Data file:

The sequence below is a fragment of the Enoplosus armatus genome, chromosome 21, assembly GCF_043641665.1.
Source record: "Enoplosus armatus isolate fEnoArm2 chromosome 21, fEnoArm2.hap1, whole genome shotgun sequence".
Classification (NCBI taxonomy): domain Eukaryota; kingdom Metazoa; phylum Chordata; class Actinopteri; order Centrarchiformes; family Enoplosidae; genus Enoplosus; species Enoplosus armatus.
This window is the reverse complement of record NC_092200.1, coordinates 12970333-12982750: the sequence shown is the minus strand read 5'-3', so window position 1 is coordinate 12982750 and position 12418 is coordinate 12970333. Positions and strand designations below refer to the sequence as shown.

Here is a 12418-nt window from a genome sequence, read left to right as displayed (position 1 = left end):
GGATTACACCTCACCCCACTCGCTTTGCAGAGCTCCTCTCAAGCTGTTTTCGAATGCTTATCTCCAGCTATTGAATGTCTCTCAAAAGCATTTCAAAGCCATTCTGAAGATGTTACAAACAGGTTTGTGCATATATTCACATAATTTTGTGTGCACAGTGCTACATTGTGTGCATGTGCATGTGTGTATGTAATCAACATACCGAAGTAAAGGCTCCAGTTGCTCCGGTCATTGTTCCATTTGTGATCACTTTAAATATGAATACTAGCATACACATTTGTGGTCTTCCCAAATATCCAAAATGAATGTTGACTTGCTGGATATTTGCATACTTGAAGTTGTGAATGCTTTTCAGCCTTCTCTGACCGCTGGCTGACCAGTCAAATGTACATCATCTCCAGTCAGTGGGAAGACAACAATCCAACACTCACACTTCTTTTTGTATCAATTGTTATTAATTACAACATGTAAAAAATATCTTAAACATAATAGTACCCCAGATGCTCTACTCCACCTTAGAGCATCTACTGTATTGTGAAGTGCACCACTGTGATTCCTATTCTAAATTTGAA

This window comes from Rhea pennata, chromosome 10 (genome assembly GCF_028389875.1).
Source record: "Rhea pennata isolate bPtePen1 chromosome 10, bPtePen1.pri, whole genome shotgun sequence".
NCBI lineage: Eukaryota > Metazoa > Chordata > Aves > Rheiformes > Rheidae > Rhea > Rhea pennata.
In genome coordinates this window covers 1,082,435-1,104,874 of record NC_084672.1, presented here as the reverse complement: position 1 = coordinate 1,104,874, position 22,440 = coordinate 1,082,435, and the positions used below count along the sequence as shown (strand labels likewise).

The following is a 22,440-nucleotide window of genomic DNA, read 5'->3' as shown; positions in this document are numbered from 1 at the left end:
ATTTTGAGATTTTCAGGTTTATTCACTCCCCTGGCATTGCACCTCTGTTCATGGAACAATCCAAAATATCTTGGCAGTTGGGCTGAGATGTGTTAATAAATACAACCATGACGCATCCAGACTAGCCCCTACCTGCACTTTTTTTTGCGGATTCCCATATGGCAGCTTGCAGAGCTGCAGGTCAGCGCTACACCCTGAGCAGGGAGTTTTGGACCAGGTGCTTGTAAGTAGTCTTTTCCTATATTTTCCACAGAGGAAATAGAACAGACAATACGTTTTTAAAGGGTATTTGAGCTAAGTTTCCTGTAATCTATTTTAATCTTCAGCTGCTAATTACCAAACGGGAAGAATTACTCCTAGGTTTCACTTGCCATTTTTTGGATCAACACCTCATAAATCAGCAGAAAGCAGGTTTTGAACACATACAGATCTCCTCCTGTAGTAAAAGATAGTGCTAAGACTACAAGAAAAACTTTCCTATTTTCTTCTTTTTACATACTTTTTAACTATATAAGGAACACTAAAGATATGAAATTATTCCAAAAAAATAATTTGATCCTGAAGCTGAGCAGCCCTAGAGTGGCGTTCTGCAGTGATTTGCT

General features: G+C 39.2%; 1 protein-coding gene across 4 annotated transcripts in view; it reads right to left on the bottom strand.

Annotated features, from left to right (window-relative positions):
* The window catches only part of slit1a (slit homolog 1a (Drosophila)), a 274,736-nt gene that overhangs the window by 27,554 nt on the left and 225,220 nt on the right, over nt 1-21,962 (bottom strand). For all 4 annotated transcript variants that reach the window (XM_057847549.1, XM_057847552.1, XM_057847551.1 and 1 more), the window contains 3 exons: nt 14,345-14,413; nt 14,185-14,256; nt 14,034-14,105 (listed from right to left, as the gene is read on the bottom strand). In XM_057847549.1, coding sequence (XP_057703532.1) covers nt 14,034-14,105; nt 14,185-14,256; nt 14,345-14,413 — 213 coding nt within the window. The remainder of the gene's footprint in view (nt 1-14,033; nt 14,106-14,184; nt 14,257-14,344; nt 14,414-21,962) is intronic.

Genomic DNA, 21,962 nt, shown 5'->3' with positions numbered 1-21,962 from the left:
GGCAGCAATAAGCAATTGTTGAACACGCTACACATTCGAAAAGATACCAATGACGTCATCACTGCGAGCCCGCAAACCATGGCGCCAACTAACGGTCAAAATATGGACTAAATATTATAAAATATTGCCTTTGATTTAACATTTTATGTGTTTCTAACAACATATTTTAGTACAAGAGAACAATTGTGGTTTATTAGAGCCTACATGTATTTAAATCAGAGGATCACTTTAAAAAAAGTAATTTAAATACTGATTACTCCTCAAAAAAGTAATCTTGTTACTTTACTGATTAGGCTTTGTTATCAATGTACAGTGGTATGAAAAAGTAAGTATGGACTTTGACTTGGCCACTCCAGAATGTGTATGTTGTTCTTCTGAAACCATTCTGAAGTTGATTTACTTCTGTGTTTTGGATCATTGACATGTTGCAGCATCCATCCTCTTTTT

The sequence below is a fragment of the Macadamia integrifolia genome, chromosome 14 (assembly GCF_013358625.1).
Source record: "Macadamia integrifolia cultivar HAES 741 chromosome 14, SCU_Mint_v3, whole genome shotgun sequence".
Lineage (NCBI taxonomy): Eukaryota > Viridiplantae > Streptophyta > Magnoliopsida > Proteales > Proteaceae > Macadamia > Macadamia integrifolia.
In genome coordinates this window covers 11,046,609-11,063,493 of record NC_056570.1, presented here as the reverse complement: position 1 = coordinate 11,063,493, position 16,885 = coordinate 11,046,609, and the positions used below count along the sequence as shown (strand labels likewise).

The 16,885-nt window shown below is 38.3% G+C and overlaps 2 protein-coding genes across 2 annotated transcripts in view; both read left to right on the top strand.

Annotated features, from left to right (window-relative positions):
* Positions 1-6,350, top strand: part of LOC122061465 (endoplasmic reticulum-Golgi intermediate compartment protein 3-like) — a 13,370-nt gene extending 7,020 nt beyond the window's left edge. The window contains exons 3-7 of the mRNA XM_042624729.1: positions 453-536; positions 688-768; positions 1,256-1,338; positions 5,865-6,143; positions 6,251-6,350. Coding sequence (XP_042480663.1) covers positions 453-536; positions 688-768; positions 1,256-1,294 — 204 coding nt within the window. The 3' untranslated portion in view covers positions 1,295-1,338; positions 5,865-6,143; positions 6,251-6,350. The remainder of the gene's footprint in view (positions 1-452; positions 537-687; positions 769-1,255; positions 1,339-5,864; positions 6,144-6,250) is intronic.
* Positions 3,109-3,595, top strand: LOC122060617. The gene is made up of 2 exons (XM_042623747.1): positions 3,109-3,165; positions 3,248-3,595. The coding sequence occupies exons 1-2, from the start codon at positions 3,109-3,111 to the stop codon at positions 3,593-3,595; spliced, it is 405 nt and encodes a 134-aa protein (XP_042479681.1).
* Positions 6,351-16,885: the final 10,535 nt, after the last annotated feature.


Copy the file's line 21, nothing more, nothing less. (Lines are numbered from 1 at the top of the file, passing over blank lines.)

In genome coordinates this window covers 11,046,609-11,063,493 of record NC_056570.1, presented here as the reverse complement: position 1 = coordinate 11,063,493, position 16,885 = coordinate 11,046,609, and the positions used below count along the sequence as shown (strand labels likewise).